Multiply the impact of your GIVING
Our apologies! It turns out we’ve only been telling you half the story about the benefits of contributing to the Foundation’s Annual Fund.
You probably know that with the Annual Fund’s ‘Share’ feature, half of your contribution is used by the Foundation to fund programs like global grants, while the other half comes back to your district after three years as District Designated Funds (DDF). Think of DDF as a Foundation bank account that enables your district to support local initiatives, including small and large projects being pursued by local clubs.
However, we have just run the numbers and what we found surprised us. In Zone 8 (Australia, New Zealand and Oceania), for every $100 contributed to the Annual Fund, the amount that comes back to local districts is actually much higher than $100. How does that happen?
In 2016-17, Rotarians, clubs and others in Zone 8 contributed an impressive US$4.58 million to the Annual Fund, and this became available to use in 2019-20. However, the total of district and global grants in the zone last year was US$8.39 million. So, we got back over 80 per cent more than we put in – we call it an ‘Impact Multiplier’ of 1.83. This happens because:
- Rotary clubs in our part of the world are just sensational when it comes to devising and delivering high-impact projects; and
- It’s exactly these sorts of innovative projects the Foundation backs.
One district was particularly savvy, receiving grants more than 15 times the value of what they had put in.
It’s not just great stewardship and meeting real community needs that makes the Foundation an outstanding value proposition. What other charity gives back at least half of what you give – and sometimes considerably more – to empower your activities!
Multiply the impact of your PROJECT
One of the most important ways Rotarians connect globally and deliver high-impact projects is through the global grant process.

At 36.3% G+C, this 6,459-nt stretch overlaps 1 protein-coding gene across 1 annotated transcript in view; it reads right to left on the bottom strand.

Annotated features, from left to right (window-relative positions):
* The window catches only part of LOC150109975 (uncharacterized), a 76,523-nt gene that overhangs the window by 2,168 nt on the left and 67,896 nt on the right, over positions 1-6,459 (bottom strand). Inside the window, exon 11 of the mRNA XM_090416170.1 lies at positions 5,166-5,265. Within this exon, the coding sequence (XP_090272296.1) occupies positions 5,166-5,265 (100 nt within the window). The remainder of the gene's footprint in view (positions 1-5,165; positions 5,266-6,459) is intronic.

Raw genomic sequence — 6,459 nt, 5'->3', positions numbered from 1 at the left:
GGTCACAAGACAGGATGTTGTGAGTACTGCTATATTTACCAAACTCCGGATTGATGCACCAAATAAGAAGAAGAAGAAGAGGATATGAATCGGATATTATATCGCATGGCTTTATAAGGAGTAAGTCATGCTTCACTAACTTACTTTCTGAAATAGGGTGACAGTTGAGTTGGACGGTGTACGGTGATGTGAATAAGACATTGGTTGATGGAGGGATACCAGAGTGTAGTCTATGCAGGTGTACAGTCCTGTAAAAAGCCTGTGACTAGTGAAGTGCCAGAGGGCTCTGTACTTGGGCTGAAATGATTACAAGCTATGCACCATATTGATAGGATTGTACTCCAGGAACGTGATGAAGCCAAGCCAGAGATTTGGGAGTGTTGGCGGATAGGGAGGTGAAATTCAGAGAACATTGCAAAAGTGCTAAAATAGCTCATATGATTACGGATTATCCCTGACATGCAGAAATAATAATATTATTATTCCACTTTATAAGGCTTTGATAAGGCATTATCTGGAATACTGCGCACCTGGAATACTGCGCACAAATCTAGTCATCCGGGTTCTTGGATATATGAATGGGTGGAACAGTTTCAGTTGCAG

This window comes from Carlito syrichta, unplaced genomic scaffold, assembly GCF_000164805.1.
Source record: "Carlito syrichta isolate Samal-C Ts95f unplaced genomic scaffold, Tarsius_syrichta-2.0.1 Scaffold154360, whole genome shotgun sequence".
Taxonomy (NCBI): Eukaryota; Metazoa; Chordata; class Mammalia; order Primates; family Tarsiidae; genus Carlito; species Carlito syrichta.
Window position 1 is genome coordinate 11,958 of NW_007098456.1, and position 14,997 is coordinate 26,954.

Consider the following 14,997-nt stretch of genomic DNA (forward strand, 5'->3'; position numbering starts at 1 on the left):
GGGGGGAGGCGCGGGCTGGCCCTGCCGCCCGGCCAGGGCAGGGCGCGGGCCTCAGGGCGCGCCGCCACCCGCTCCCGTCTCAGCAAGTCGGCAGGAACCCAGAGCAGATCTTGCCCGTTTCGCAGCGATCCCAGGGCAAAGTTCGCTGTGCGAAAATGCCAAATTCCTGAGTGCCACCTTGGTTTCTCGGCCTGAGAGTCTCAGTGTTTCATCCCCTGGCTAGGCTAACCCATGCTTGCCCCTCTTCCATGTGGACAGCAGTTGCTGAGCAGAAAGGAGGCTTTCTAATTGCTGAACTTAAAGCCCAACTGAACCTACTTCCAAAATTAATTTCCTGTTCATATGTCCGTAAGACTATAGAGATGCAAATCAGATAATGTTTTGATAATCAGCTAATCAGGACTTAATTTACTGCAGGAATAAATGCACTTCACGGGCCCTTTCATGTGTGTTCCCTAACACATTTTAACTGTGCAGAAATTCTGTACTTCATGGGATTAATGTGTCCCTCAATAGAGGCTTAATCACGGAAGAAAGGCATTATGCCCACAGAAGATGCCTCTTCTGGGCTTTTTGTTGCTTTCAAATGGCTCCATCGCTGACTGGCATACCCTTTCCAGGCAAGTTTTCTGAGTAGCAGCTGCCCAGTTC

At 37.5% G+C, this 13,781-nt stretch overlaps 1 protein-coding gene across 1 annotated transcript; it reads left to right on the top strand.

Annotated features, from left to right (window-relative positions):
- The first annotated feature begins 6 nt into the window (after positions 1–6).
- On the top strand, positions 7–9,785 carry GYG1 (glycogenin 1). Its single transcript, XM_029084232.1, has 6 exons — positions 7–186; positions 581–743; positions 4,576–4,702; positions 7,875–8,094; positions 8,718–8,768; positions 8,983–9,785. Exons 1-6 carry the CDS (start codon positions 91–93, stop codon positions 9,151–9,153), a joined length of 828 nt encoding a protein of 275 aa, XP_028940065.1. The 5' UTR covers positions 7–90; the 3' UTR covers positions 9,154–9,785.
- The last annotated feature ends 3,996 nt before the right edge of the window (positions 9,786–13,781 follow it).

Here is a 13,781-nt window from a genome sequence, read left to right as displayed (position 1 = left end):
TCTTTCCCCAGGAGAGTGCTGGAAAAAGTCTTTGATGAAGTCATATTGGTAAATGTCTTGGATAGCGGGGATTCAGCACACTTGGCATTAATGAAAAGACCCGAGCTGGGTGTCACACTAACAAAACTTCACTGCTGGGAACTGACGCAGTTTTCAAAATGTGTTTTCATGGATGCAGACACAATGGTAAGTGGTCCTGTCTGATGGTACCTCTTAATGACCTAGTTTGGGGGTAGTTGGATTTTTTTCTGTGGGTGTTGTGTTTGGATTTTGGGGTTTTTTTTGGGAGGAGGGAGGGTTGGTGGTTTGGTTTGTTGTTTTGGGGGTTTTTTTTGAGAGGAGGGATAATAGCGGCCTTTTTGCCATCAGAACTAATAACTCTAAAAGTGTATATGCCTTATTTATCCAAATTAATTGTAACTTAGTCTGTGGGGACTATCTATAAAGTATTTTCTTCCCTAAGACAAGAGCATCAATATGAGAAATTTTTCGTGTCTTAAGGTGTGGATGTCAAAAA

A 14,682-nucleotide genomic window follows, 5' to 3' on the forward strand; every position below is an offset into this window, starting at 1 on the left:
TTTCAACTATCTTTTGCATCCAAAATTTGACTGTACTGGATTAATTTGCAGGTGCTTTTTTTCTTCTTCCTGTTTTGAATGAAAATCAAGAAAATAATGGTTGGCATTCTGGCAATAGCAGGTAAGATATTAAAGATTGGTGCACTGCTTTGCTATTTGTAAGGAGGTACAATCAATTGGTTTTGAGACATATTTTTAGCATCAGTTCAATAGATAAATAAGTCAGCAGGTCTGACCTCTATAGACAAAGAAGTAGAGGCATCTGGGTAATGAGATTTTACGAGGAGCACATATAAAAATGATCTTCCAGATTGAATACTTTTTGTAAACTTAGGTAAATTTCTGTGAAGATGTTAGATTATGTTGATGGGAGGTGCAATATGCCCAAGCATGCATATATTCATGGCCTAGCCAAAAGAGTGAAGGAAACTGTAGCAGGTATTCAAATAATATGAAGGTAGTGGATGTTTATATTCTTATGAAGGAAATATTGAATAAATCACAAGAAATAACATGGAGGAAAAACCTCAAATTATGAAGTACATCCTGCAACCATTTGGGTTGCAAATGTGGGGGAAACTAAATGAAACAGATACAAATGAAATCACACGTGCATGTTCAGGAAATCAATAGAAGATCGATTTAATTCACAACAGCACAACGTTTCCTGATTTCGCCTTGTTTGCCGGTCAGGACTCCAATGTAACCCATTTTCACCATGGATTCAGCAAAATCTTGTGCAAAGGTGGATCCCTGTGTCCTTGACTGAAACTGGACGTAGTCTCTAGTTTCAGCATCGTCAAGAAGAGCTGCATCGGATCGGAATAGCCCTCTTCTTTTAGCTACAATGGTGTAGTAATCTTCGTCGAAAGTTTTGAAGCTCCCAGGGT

Global grants bring together Rotarians, clubs, districts and others:
- From two or more countries,
- To deliver significant and sustainable impact,
- That meets the explicit needs of the benefiting community.
That benefiting community might be in your own backyard or elsewhere in the world.
Suppose you identify an innovative way to address critical health issues in your local Indigenous community, but the funding required is $200,000.
Your club runs a fundraiser that raises $10,000 for the project, Your club president speaks to a nearby club that is a strong advocate for Indigenous health, Your district governor gets behind the project and, when she speaks with district governors in other parts of the world, finds one that is extremely supportive.
Here’s one way the required funds might be found:
- $10,000 is contributed by your club and the nearby club matches this to make it $20,000, $45,000 of District Designated Funds is contributed by your district and this too is matched by the overseas district, making it $90,000,
- That $90,000 is matched dollar-for-dollar by The Rotary Foundation as a global grant to add to the $200,000 your project needs.
- The process has provided a conduit for clubs and districts to fund your vision.
- A large grant from the Foundation has almost doubled the available funding for your project.
- $200,000 will enable you to deliver extremely significant health outcomes.
The bottom line? The ‘Impact Multiplier’ has increased your club’s $10,000 contribution by a factor of 20 and your project will soon be Doing Good in the World.